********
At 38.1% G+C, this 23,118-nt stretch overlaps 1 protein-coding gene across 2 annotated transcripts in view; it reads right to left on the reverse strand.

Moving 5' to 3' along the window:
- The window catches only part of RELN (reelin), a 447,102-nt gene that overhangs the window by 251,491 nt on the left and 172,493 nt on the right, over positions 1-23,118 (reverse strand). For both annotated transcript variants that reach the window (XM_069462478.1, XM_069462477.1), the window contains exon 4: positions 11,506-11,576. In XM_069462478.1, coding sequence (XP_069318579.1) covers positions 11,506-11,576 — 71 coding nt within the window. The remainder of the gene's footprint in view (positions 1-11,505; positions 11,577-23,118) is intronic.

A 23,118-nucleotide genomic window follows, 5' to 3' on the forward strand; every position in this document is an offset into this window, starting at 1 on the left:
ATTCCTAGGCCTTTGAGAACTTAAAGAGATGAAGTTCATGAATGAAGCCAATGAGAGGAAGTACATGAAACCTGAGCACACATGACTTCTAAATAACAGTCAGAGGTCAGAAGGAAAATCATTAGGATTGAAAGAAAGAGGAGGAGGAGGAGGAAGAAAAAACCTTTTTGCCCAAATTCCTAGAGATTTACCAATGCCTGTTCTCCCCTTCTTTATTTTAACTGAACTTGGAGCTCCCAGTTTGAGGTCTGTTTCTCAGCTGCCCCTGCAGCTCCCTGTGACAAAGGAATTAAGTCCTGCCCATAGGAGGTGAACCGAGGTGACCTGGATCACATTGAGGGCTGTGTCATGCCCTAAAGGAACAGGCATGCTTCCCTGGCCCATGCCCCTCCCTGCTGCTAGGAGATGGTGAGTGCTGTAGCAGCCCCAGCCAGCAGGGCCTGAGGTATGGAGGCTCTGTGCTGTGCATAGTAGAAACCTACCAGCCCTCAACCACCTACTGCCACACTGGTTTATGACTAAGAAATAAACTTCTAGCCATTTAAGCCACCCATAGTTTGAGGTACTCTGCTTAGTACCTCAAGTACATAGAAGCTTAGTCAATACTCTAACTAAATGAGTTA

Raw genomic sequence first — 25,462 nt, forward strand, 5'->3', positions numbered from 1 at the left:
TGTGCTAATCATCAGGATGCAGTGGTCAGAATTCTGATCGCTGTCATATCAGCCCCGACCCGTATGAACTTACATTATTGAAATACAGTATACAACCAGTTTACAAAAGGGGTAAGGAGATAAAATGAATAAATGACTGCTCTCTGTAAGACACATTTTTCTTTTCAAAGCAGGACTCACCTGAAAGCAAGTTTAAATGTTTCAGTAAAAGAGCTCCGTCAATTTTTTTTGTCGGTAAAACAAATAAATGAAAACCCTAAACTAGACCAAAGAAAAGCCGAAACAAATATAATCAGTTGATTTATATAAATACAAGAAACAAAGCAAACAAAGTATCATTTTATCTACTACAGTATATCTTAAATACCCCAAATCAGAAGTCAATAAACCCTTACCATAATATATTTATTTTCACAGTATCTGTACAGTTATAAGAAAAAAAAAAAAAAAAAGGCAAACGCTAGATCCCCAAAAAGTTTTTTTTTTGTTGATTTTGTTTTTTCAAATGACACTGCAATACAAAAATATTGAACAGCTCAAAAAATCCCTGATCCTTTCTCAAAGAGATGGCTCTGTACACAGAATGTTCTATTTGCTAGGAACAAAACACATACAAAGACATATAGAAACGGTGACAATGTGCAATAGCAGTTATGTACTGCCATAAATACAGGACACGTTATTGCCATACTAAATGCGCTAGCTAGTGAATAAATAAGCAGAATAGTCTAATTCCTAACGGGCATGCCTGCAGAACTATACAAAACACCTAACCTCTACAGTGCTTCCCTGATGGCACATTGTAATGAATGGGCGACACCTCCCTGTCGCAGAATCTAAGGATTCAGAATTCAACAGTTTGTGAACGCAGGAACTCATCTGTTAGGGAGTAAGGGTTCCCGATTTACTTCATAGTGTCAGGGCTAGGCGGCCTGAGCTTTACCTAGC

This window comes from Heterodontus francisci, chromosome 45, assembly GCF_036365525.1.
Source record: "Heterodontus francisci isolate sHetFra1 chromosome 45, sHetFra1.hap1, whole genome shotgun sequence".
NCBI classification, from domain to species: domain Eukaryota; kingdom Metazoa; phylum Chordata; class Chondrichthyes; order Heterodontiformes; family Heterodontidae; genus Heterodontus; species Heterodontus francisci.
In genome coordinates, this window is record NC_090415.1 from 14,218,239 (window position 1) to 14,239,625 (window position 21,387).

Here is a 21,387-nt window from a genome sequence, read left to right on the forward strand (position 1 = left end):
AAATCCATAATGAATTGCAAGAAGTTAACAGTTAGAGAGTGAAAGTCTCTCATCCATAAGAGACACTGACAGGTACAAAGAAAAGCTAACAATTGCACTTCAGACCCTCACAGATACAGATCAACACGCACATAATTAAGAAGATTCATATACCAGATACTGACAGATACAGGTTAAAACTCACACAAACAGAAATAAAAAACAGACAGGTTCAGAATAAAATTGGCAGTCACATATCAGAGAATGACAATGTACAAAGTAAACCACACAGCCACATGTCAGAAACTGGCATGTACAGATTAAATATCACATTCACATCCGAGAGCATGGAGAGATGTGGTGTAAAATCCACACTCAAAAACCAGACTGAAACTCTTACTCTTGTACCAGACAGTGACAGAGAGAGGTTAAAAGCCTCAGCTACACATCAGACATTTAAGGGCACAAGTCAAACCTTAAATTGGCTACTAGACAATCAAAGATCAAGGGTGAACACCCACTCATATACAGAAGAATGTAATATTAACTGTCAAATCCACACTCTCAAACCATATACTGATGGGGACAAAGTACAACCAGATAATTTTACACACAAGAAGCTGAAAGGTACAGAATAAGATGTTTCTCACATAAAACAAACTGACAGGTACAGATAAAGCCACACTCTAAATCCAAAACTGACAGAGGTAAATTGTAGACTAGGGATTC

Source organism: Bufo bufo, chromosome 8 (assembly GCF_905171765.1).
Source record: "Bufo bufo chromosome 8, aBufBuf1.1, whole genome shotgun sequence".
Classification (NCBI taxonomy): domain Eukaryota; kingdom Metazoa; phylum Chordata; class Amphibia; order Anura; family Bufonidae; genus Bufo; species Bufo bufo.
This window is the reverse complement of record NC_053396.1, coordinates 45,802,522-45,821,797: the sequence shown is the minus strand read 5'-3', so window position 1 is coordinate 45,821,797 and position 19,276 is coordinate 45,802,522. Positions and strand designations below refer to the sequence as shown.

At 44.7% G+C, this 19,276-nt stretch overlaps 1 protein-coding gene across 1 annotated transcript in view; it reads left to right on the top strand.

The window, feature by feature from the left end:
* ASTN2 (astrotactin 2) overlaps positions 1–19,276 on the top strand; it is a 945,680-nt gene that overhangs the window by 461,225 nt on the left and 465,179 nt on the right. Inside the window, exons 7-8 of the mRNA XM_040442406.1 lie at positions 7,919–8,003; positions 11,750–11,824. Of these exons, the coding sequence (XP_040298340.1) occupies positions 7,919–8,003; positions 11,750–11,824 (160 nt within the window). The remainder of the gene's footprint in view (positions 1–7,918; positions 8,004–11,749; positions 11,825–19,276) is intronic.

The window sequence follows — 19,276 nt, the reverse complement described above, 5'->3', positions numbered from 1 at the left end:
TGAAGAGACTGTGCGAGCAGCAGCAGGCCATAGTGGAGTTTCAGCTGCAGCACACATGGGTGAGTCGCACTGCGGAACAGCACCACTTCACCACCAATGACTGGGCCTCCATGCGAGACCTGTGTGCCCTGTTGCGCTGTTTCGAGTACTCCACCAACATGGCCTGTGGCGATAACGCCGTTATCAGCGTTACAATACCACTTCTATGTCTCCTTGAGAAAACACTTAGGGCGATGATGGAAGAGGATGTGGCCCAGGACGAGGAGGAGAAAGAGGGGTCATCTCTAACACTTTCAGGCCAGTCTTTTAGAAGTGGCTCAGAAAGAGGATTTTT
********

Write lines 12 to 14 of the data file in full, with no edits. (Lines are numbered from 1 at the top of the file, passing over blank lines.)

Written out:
Here is a 21,387-nt window from a genome sequence, read left to right on the forward strand (position 1 = left end):
AAATCCATAATGAATTGCAAGAAGTTAACAGTTAGAGAGTGAAAGTCTCTCATCCATAAGAGACACTGACAGGTACAAAGAAAAGCTAACAATTGCACTTCAGACCCTCACAGATACAGATCAACACGCACATAATTAAGAAGATTCATATACCAGATACTGACAGATACAGGTTAAAACTCACACAAACAGAAATAAAAAACAGACAGGTTCAGAATAAAATTGGCAGTCACATATCAGAGAATGACAATGTACAAAGTAAACCACACAGCCACATGTCAGAAACTGGCATGTACAGATTAAATATCACATTCACATCCGAGAGCATGGAGAGATGTGGTGTAAAATCCACACTCAAAAACCAGACTGAAACTCTTACTCTTGTACCAGACAGTGACAGAGAGAGGTTAAAAGCCTCAGCTACACATCAGACATTTAAGGGCACAAGTCAAACCTTAAATTGGCTACTAGACAATCAAAGATCAAGGGTGAACACCCACTCATATACAGAAGAATGTAATATTAACTGTCAAATCCACACTCTCAAACCATATACTGATGGGGACAAAGTACAACCAGATAATTTTACACACAAGAAGCTGAAAGGTACAGAATAAGATGTTTCTCACATAAAACAAACTGACAGGTACAGATAAAGCCACACTCTAAATCCAAAACTGACAGAGGTAAATTGTAGACTAGGGATTC

Source organism: Bufo bufo, chromosome 8 (assembly GCF_905171765.1).